Trouble at <em>The Columbia Journalism Review</em>?

Rhonda R. Shearer, the widow of Stephen Jay Gould and proprietor of media watchdog site iMediaEthics, just published an extensive

Newsweek Cover

Rhonda R. Shearer, the widow of Stephen Jay Gould and proprietor of media watchdog site iMediaEthics, just published an extensive article on her site investigating a Newsweek article from 1967–and a follow up article that was published last month by The Columbia Journalism Review.

The long and winding tale starts way back in 1967, when Newsweek ran a cover story called “Trouble in Hippieland” by a then 28-year-old writer named Bruce Porter. The scare piece told the sad tale of a drugged out and washed up teen-runaway named Marcy.

Mr. Porter went on to write the book-turned-Johnny Depp movie Blow and teach at Columbia Journalism School, where he often used the story as a cautionary ethical tale. He had promised Marcy anonymity, but then revealed not only her name, but her hometown, drug use, back alley abortion and other identifying details.

In 2011, three years after retiring from Columbia,  Mr. Porter decided that he would find Marcy and apologize for betraying her, a documentary crew in tow. Along the way, Mr. Porter, managed to reveal many more details of her life. Mr. Porter writes about his quest in the November/December issue of the Columbia Journalism Review and ends the piece by acknowledging that he seems to have  betrayed Marcy’s trust once again. “It was as if I’d never learned a thing,” he writes. “Oh, Marcy, I thought, I’ve done it to you all over again!”

The CJR piece revealed Marcy’s last name, the names and identifying details of her family. Additionally, an accompanying photo showed her home address. Mr. Porter didn’t tell Marcy that the piece was running in CJR, although she did sign a release and was interviewed on camera for the documentary, which is still in the works.

Marcy did not hear about the CJR article until Ms. Shearer sent it to her.

“He should have let me know before he did that,” Marcy told Ms. Shearer. “I’m hearing something from you but I didn’t hear anything from them.”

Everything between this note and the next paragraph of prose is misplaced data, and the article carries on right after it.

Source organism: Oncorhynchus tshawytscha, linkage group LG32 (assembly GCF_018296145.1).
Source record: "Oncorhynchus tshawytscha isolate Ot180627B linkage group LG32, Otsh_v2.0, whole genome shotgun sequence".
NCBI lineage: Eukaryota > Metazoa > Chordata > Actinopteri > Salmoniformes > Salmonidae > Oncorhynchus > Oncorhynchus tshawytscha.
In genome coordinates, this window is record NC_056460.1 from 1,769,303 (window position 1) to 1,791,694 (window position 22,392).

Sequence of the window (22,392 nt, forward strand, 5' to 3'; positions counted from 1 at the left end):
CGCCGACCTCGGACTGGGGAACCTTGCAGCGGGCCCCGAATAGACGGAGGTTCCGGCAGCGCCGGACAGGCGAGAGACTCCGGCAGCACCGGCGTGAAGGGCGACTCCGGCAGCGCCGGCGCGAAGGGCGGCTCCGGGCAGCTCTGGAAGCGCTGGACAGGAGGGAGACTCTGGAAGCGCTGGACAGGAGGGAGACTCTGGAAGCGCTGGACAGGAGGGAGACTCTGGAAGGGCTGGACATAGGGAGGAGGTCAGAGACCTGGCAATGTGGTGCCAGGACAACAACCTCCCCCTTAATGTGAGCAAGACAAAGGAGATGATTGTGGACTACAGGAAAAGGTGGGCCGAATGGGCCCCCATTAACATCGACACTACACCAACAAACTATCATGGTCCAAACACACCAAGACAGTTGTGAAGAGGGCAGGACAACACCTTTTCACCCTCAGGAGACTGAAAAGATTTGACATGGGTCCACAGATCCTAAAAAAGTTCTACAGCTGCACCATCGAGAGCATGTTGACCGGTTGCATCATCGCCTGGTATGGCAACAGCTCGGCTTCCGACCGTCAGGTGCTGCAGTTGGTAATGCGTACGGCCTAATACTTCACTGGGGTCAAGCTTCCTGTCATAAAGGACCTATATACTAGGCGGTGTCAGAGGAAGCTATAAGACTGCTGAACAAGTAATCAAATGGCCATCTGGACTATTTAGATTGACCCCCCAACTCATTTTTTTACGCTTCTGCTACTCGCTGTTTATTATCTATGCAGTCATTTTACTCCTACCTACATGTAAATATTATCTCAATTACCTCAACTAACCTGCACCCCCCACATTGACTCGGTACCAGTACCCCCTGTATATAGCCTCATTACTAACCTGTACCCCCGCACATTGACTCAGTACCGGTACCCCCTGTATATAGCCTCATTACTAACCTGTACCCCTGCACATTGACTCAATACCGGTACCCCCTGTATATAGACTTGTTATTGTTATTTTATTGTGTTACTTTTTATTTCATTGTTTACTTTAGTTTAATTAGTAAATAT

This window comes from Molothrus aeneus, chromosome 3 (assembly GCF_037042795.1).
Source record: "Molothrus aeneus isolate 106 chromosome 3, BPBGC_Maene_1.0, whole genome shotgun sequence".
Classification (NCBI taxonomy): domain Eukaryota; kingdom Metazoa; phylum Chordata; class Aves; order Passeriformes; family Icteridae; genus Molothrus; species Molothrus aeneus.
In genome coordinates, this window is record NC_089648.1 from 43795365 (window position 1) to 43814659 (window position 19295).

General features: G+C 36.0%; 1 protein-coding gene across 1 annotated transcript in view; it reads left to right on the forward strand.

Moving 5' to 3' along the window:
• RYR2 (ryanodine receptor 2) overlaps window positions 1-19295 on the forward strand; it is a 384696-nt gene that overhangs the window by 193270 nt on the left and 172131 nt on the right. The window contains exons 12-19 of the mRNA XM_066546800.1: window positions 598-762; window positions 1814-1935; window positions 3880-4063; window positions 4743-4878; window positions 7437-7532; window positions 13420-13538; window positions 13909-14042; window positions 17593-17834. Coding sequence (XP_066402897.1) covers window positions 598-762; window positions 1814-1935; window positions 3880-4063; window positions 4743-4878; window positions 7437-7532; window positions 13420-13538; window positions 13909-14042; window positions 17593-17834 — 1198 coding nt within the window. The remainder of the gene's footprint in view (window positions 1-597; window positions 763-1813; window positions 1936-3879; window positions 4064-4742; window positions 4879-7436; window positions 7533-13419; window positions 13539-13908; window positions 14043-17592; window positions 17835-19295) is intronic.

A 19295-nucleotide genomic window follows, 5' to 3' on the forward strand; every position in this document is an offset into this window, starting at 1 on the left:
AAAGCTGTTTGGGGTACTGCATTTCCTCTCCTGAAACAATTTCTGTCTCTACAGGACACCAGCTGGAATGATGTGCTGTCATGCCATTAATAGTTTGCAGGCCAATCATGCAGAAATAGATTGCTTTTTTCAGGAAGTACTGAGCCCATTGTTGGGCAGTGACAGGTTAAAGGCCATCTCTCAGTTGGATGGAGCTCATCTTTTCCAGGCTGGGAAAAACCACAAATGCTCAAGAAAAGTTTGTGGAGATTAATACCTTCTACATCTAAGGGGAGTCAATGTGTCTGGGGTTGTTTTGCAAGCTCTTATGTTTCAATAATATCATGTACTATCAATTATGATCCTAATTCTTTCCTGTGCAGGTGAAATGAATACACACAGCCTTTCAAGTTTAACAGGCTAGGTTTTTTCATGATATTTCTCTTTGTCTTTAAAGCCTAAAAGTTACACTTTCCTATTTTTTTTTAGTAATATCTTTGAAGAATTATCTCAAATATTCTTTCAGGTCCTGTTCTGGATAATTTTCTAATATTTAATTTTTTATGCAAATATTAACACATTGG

Mr. Porter acknowledged that, in retrospect, he should have told Marcy about the CJR piece.

“The CJR piece was a way of getting attention for the documentary,” Mr. Porter told Off the Record. “In the best of all worlds I would have called Marcy to tell her about the piece.” Mr. Porter explained that he didn’t think of it because of her involvement with the documentary.

Ms. Shearer also contends, however, that she found factual errors in the original story, noting that a 1967 radio story contradicted many of the key details in the Newsweek piece. In a WNEW radio broadcast, also from 1967, Marcy, who said she was 19 (not 17) was given the phone to call her family. “They lied, mother, they really lied” and “it isn’t like they said,” Marcy said, in a one-sided phone conversation that makes for difficult listening.

According to Ms. Shearer, Marcy wasn’t informed that she was being recorded at the time and had never heard the radio piece.

Over the years, whenever Mr. Porter played the tape for his journalism classes, he would get a lump in his throat. The tape has been sampled by  pop bands and is widely available on the Internet.

According to Ms. Shearer, CJR should have used this material to correct the original Newsweek story.

“Memory is a funny thing,” Brent Cunningham, CJR’s deputy editor, told OTR. “Our intention was not to re-report a 40-plus-year-old Newsweek story.”

Mr. Cunningham said that CJR relied on Mr. Porter’s notes from the original story, the Newsweek story itself and certain factual details about Mr. Porter’s trip to Flint, Michigan.

“It seemed like the bigger problem was what happened after the story,” Mr. Cunningham said.

Mr. Cunningham was referring to an article in The Flint Journal, Marcy’s hometown paper. After Mr. Porter enlisted the local paper to help publicize his search for the one-time flower child, a reporter from the paper called him the following week for an update.

Mr. Porter told the reporter that they had found her and she was living in Hawaii, although he knew that was not true. Marcy had lived in Hawaii for a time but was by then back in Flint. The Flint Journal published a story, based on the conversation with Mr. Porter, saying that Marcy was living in Hawaii, which upset Marcy.

“It was the wrong thing to do,” Mr. Porter told OTR. “What I should have done is confided in the reporter and said, ‘Yes, we found her but she doesn’t want more publicity.’”

Still, neither Mr. Porter nor Mr. Cunningham felt that that had a place in the CJR story since it happened after the narrative of the piece ended.

“It’s funny that Rhonda is trying to turn Bruce into a journalistic villain when he was really just trying to make amends for a youthful mistake,” Mr. Cunningham said. “Maybe it backfired, but not in this piece.”

Trouble at <em>The Columbia Journalism Review</em>?